Abstract

Both the United States and France have seen a burgeoning of memorialization of slavery and abolition in recent years, and France has even passed a memorial law declaring slavery a crime against humanity. This Essay compares law, racial politics, and the memory of slavery in two nations trying to come to terms with their slave pasts. Despite important differences in their histories and civil rights regimes, I argue that in both France and the U.S., movements that oppose race-conscious law portray slavery as part of the deep past, and a generalized past detached from race, whereas those seeking some form of recognition or reparation emphasize that slavery is “not even past.” In both countries, the originary revolutionary moment – in France, associated with the Declaration of the Rights of Man, and in the U.S. with the 1787 Constitution – is invoked to create a sense of the timeless continuity of the principle of colorblindness, with slavery (and race-conscious legal remedies today) temporary deviations.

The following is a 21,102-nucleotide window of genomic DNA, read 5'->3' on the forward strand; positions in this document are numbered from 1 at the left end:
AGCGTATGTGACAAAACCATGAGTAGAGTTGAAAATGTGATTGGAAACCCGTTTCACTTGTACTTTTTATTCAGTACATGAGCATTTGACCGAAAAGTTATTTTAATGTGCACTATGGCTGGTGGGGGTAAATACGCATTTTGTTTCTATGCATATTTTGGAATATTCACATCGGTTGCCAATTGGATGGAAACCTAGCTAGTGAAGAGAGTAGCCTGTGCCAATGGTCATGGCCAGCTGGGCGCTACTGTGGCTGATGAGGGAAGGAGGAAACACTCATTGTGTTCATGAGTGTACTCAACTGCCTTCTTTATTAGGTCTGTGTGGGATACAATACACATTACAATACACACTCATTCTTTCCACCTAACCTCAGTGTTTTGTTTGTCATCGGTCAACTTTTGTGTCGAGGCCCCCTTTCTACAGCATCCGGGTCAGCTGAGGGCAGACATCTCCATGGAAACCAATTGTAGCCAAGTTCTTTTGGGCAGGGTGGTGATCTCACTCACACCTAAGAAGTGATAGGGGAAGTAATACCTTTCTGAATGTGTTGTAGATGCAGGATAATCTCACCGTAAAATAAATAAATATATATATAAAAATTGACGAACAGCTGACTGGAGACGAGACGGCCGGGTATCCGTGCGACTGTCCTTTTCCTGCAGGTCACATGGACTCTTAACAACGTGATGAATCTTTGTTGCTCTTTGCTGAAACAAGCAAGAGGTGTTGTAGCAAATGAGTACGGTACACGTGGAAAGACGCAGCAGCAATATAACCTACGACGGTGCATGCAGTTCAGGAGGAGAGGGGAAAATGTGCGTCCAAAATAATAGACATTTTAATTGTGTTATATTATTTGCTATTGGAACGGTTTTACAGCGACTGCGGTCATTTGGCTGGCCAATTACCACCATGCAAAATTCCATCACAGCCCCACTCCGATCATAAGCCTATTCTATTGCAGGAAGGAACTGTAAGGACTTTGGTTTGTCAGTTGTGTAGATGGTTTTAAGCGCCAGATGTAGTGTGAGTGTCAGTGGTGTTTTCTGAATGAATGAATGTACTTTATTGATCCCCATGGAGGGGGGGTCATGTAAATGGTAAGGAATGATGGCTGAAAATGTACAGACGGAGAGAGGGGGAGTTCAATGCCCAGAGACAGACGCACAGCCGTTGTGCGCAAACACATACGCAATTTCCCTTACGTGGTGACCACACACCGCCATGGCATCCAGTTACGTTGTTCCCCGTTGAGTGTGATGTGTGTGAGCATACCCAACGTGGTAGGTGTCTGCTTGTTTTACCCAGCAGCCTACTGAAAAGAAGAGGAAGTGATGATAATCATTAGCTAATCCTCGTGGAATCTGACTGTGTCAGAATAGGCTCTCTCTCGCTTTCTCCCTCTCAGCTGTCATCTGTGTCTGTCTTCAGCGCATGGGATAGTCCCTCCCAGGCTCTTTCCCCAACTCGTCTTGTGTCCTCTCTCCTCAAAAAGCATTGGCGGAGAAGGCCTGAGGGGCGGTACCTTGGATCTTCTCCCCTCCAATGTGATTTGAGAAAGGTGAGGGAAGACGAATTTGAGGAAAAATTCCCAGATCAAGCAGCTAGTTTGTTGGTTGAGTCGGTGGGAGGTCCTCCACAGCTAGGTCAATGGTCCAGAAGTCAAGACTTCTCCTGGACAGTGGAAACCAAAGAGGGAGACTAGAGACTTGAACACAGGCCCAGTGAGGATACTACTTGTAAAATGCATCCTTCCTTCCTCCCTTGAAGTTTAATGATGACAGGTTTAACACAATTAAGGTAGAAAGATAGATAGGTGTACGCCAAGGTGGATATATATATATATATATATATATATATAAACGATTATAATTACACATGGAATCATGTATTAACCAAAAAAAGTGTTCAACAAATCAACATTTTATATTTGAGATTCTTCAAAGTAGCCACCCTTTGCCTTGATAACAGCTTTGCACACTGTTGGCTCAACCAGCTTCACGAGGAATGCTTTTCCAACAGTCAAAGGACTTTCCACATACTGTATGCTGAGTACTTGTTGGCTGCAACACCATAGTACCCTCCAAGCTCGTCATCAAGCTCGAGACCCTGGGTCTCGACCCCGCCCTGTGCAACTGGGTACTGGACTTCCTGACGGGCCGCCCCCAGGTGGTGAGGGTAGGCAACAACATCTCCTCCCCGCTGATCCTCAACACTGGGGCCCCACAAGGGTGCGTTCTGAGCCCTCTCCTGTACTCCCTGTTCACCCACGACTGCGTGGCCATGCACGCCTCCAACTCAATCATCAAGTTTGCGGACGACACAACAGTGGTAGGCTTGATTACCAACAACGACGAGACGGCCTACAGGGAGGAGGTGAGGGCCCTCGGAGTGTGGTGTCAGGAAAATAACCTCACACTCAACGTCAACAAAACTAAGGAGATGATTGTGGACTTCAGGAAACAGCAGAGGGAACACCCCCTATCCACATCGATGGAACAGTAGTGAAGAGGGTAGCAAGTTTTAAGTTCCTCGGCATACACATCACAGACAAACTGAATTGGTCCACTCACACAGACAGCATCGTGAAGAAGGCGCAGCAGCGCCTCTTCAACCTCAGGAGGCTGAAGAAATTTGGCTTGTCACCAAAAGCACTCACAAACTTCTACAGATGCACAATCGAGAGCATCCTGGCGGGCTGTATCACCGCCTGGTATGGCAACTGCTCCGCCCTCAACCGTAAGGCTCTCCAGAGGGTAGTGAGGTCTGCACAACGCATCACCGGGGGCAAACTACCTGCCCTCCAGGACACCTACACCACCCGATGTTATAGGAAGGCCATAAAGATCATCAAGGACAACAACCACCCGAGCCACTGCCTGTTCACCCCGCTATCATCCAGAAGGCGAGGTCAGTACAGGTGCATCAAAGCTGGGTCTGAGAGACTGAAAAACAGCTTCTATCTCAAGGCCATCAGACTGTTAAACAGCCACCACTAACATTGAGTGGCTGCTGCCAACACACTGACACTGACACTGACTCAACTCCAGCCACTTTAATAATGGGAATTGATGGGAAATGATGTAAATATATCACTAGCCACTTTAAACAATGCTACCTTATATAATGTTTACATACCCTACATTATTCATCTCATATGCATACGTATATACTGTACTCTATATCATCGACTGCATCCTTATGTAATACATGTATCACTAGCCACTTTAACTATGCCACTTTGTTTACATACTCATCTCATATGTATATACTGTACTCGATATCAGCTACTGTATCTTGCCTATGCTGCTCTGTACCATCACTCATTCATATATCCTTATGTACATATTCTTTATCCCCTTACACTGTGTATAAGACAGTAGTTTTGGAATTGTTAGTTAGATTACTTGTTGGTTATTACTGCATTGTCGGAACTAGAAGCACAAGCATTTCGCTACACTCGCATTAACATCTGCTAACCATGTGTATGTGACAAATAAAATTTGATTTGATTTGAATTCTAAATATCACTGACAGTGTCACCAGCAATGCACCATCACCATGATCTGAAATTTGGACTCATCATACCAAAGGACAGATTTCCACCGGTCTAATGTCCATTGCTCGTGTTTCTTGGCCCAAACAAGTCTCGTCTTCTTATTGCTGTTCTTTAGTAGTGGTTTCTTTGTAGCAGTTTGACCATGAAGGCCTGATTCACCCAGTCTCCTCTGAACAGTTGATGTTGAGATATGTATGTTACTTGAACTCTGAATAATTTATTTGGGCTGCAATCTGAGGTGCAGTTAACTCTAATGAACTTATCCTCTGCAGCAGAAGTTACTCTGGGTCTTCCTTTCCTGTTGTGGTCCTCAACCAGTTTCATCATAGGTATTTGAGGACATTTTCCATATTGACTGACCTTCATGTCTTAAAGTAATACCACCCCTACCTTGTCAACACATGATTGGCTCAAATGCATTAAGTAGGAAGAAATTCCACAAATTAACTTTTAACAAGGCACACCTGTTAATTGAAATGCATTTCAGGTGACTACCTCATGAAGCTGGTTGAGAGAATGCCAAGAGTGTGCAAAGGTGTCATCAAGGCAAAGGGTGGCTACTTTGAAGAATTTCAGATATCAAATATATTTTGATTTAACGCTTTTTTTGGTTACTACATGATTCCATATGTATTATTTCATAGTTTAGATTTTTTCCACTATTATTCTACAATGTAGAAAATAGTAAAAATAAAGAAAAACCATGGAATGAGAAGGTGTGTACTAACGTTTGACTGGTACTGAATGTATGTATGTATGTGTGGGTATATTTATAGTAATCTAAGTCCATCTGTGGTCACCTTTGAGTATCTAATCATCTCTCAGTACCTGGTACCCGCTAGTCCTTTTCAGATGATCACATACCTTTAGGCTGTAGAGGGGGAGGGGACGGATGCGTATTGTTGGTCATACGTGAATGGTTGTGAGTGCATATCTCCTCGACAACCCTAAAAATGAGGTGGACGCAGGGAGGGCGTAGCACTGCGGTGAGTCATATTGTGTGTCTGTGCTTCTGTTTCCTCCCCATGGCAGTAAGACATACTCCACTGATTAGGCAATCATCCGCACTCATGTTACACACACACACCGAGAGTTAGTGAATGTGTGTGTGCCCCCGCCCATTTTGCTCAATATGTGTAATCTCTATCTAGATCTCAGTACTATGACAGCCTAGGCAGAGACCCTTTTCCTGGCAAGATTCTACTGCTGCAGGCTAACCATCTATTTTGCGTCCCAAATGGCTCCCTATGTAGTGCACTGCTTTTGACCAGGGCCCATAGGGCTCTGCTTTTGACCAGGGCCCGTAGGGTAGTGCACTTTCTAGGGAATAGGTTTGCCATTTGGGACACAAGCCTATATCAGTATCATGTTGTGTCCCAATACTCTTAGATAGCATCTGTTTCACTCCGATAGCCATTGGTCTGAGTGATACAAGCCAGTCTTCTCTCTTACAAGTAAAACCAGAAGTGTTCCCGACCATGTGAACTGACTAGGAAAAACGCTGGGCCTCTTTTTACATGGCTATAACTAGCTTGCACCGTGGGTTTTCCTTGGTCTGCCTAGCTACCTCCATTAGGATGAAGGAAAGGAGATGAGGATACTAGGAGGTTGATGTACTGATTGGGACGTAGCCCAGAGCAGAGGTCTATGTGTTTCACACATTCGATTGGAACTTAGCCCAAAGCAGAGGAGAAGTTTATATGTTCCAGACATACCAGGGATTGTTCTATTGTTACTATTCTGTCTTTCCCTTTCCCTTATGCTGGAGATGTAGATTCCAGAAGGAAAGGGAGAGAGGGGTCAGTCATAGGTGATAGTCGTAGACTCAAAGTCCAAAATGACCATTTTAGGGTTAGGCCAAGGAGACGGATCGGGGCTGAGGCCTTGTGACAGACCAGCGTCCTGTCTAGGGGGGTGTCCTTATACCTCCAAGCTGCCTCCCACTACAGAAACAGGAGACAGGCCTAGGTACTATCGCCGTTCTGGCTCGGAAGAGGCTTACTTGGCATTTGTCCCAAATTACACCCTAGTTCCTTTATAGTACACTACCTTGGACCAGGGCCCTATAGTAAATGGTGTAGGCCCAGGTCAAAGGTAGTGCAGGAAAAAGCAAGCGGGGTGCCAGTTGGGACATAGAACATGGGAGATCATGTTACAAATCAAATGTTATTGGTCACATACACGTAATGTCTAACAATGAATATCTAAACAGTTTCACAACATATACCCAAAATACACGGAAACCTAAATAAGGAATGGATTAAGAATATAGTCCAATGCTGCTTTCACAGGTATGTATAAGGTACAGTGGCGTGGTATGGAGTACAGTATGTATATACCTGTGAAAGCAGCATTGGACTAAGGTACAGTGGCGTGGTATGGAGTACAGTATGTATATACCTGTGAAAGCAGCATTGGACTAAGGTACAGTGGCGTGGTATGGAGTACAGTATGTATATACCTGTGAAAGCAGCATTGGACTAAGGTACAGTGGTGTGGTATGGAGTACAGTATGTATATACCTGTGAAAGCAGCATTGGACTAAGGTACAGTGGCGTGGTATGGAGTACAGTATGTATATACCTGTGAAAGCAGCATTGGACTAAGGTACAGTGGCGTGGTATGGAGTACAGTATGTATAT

Disciplines

Civil Rights and Discrimination | Comparative and Foreign Law | Law and Society | Legal History

Date of this Version

August 2011

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